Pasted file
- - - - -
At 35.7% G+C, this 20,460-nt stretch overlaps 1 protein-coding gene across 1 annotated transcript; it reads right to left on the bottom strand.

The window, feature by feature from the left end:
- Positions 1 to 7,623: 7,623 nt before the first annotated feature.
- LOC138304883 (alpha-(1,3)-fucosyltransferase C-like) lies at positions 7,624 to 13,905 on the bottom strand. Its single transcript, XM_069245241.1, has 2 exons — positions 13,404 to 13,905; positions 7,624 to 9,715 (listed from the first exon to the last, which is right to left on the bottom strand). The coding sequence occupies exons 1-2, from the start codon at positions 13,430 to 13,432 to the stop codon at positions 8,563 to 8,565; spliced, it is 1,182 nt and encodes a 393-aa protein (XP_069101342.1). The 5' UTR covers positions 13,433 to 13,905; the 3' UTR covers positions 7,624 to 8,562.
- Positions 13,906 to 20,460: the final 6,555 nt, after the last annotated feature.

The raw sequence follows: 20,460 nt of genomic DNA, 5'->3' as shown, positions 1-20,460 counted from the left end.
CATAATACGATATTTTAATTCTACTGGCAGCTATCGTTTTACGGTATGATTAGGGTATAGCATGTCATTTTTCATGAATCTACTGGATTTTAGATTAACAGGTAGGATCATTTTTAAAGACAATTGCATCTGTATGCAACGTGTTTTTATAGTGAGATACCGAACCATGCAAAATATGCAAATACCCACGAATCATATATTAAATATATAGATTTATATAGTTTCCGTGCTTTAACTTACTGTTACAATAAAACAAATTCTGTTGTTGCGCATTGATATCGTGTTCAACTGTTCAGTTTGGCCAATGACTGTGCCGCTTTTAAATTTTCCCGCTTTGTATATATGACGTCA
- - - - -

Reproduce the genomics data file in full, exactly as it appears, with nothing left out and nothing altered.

At 35.7% G+C, this 20,460-nt stretch overlaps 1 protein-coding gene across 1 annotated transcript; it reads right to left on the bottom strand.

The window, feature by feature from the left end:
- Positions 1 to 7,623: 7,623 nt before the first annotated feature.
- LOC138304883 (alpha-(1,3)-fucosyltransferase C-like) lies at positions 7,624 to 13,905 on the bottom strand. Its single transcript, XM_069245241.1, has 2 exons — positions 13,404 to 13,905; positions 7,624 to 9,715 (listed from the first exon to the last, which is right to left on the bottom strand). The coding sequence occupies exons 1-2, from the start codon at positions 13,430 to 13,432 to the stop codon at positions 8,563 to 8,565; spliced, it is 1,182 nt and encodes a 393-aa protein (XP_069101342.1). The 5' UTR covers positions 13,433 to 13,905; the 3' UTR covers positions 7,624 to 8,562.
- Positions 13,906 to 20,460: the final 6,555 nt, after the last annotated feature.

The raw sequence follows: 20,460 nt of genomic DNA, 5'->3' as shown, positions 1-20,460 counted from the left end.
CATAATACGATATTTTAATTCTACTGGCAGCTATCGTTTTACGGTATGATTAGGGTATAGCATGTCATTTTTCATGAATCTACTGGATTTTAGATTAACAGGTAGGATCATTTTTAAAGACAATTGCATCTGTATGCAACGTGTTTTTATAGTGAGATACCGAACCATGCAAAATATGCAAATACCCACGAATCATATATTAAATATATAGATTTATATAGTTTCCGTGCTTTAACTTACTGTTACAATAAAACAAATTCTGTTGTTGCGCATTGATATCGTGTTCAACTGTTCAGTTTGGCCAATGACTGTGCCGCTTTTAAATTTTCCCGCTTTGTATATATGACGTCA